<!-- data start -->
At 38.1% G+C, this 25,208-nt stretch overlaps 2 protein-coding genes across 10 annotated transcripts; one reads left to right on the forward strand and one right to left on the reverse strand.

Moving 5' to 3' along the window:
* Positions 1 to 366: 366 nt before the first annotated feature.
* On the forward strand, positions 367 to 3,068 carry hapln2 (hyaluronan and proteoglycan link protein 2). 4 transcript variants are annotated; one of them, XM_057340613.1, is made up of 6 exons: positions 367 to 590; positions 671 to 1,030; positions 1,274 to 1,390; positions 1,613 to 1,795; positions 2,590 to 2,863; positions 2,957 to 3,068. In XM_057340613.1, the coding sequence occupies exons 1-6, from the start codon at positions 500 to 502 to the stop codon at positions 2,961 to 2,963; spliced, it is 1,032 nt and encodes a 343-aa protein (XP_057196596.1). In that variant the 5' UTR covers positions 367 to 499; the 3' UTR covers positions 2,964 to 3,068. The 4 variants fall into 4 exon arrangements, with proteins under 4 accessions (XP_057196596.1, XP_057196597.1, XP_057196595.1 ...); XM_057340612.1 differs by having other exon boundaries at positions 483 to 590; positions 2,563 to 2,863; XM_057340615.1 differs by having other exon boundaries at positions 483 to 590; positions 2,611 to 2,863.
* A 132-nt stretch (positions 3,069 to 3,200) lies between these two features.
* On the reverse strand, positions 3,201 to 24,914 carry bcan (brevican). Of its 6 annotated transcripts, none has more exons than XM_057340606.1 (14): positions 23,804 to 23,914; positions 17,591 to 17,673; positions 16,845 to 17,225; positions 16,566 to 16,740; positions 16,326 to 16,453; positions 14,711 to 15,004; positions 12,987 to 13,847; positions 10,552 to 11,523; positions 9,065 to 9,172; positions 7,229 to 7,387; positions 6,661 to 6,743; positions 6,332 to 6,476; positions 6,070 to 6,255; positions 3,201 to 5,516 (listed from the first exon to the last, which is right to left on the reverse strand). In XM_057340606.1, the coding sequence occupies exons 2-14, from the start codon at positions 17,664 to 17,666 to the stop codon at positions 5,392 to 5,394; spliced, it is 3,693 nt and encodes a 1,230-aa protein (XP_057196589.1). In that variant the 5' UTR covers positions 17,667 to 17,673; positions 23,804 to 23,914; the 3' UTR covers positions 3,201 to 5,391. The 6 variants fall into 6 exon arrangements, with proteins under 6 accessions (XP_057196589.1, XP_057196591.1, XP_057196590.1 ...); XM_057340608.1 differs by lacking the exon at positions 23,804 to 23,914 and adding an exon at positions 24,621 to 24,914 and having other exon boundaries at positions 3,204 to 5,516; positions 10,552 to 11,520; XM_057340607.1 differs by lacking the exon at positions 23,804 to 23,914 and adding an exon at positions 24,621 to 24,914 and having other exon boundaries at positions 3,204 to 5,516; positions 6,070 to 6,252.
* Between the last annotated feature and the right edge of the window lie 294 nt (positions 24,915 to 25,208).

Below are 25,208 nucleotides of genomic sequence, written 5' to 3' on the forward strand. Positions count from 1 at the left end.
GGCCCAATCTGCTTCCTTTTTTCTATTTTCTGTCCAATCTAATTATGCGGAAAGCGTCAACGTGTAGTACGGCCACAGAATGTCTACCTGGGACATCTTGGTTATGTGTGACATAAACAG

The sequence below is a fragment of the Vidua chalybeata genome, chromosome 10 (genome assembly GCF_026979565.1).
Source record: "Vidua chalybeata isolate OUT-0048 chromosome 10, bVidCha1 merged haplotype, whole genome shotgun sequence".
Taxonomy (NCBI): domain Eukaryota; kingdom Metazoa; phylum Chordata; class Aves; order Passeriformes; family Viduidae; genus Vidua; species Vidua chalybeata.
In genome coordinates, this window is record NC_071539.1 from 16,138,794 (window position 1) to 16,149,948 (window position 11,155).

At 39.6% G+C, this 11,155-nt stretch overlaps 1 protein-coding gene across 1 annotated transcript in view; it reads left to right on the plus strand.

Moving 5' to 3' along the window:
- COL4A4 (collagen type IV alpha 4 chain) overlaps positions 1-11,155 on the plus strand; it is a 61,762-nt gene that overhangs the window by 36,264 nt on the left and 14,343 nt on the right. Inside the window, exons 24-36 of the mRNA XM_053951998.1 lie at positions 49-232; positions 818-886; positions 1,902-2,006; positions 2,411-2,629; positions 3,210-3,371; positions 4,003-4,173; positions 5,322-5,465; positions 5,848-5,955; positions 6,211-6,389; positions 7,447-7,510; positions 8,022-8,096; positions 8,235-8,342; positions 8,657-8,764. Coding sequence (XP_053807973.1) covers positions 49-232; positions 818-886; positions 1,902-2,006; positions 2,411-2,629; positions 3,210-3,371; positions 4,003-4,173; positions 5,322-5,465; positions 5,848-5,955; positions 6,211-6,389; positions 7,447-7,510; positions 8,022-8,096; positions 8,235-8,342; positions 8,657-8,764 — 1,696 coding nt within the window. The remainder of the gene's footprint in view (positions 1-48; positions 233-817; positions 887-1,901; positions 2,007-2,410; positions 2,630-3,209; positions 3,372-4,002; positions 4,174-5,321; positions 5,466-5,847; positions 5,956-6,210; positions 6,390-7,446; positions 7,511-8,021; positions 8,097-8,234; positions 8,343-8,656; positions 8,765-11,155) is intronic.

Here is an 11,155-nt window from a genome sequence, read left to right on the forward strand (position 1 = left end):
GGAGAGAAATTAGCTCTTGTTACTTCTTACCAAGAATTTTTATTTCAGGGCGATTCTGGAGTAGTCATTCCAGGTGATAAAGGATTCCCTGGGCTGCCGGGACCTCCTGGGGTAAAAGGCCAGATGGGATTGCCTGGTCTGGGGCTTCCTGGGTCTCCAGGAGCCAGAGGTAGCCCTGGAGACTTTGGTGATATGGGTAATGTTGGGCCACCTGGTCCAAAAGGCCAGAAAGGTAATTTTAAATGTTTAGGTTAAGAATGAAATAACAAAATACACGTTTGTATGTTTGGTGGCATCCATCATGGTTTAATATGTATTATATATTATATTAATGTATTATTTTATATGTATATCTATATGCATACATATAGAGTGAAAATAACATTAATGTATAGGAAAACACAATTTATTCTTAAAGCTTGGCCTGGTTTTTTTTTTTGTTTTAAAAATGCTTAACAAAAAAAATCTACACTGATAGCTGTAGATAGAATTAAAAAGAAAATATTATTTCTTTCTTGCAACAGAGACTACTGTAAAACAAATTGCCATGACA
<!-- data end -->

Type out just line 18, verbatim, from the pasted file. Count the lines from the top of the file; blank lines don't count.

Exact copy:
GGAGAGAAATTAGCTCTTGTTACTTCTTACCAAGAATTTTTATTTCAGGGCGATTCTGGAGTAGTCATTCCAGGTGATAAAGGATTCCCTGGGCTGCCGGGACCTCCTGGGGTAAAAGGCCAGATGGGATTGCCTGGTCTGGGGCTTCCTGGGTCTCCAGGAGCCAGAGGTAGCCCTGGAGACTTTGGTGATATGGGTAATGTTGGGCCACCTGGTCCAAAAGGCCAGAAAGGTAATTTTAAATGTTTAGGTTAAGAATGAAATAACAAAATACACGTTTGTATGTTTGGTGGCATCCATCATGGTTTAATATGTATTATATATTATATTAATGTATTATTTTATATGTATATCTATATGCATACATATAGAGTGAAAATAACATTAATGTATAGGAAAACACAATTTATTCTTAAAGCTTGGCCTGGTTTTTTTTTTTGTTTTAAAAATGCTTAACAAAAAAAATCTACACTGATAGCTGTAGATAGAATTAAAAAGAAAATATTATTTCTTTCTTGCAACAGAGACTACTGTAAAACAAATTGCCATGACA